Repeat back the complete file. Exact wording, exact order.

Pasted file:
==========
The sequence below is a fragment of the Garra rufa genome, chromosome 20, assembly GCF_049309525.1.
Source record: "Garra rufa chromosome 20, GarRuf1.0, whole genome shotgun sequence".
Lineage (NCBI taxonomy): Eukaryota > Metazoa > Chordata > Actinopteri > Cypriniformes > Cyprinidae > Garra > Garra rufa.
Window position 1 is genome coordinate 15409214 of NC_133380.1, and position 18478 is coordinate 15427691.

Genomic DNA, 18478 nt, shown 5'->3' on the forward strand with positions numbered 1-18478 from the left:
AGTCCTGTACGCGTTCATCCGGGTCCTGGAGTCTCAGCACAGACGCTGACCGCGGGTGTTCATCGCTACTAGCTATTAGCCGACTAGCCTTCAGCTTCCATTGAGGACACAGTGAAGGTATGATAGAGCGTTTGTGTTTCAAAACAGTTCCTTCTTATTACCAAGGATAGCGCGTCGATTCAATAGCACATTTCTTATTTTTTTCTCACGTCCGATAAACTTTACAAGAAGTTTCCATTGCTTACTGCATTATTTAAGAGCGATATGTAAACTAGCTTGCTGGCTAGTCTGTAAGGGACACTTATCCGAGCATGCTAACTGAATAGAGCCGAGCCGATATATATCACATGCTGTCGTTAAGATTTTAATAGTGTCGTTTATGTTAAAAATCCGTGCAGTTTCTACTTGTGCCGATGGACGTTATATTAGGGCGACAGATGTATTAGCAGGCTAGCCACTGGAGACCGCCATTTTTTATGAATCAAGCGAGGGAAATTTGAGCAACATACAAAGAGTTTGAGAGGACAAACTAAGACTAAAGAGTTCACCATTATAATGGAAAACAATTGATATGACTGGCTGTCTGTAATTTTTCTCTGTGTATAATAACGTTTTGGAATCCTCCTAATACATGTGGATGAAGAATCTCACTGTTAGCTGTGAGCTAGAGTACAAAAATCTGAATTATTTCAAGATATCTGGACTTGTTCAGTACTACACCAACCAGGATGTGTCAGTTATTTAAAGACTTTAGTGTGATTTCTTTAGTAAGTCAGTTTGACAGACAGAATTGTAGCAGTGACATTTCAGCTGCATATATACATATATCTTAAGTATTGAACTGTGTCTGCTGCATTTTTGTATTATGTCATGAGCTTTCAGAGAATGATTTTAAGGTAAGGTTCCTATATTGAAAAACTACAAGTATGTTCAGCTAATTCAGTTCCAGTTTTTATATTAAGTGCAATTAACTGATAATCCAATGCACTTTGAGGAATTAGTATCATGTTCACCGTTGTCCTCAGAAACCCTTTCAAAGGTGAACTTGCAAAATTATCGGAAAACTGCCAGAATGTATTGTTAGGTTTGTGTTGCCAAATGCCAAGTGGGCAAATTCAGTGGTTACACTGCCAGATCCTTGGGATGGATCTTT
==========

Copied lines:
The sequence below is a fragment of the Garra rufa genome, chromosome 20, assembly GCF_049309525.1.
Source record: "Garra rufa chromosome 20, GarRuf1.0, whole genome shotgun sequence".
Lineage (NCBI taxonomy): Eukaryota > Metazoa > Chordata > Actinopteri > Cypriniformes > Cyprinidae > Garra > Garra rufa.
Window position 1 is genome coordinate 15409214 of NC_133380.1, and position 18478 is coordinate 15427691.

Genomic DNA, 18478 nt, shown 5'->3' on the forward strand with positions numbered 1-18478 from the left:
AGTCCTGTACGCGTTCATCCGGGTCCTGGAGTCTCAGCACAGACGCTGACCGCGGGTGTTCATCGCTACTAGCTATTAGCCGACTAGCCTTCAGCTTCCATTGAGGACACAGTGAAGGTATGATAGAGCGTTTGTGTTTCAAAACAGTTCCTTCTTATTACCAAGGATAGCGCGTCGATTCAATAGCACATTTCTTATTTTTTTCTCACGTCCGATAAACTTTACAAGAAGTTTCCATTGCTTACTGCATTATTTAAGAGCGATATGTAAACTAGCTTGCTGGCTAGTCTGTAAGGGACACTTATCCGAGCATGCTAACTGAATAGAGCCGAGCCGATATATATCACATGCTGTCGTTAAGATTTTAATAGTGTCGTTTATGTTAAAAATCCGTGCAGTTTCTACTTGTGCCGATGGACGTTATATTAGGGCGACAGATGTATTAGCAGGCTAGCCACTGGAGACCGCCATTTTTTATGAATCAAGCGAGGGAAATTTGAGCAACATACAAAGAGTTTGAGAGGACAAACTAAGACTAAAGAGTTCACCATTATAATGGAAAACAATTGATATGACTGGCTGTCTGTAATTTTTCTCTGTGTATAATAACGTTTTGGAATCCTCCTAATACATGTGGATGAAGAATCTCACTGTTAGCTGTGAGCTAGAGTACAAAAATCTGAATTATTTCAAGATATCTGGACTTGTTCAGTACTACACCAACCAGGATGTGTCAGTTATTTAAAGACTTTAGTGTGATTTCTTTAGTAAGTCAGTTTGACAGACAGAATTGTAGCAGTGACATTTCAGCTGCATATATACATATATCTTAAGTATTGAACTGTGTCTGCTGCATTTTTGTATTATGTCATGAGCTTTCAGAGAATGATTTTAAGGTAAGGTTCCTATATTGAAAAACTACAAGTATGTTCAGCTAATTCAGTTCCAGTTTTTATATTAAGTGCAATTAACTGATAATCCAATGCACTTTGAGGAATTAGTATCATGTTCACCGTTGTCCTCAGAAACCCTTTCAAAGGTGAACTTGCAAAATTATCGGAAAACTGCCAGAATGTATTGTTAGGTTTGTGTTGCCAAATGCCAAGTGGGCAAATTCAGTGGTTACACTGCCAGATCCTTGGGATGGATCTTT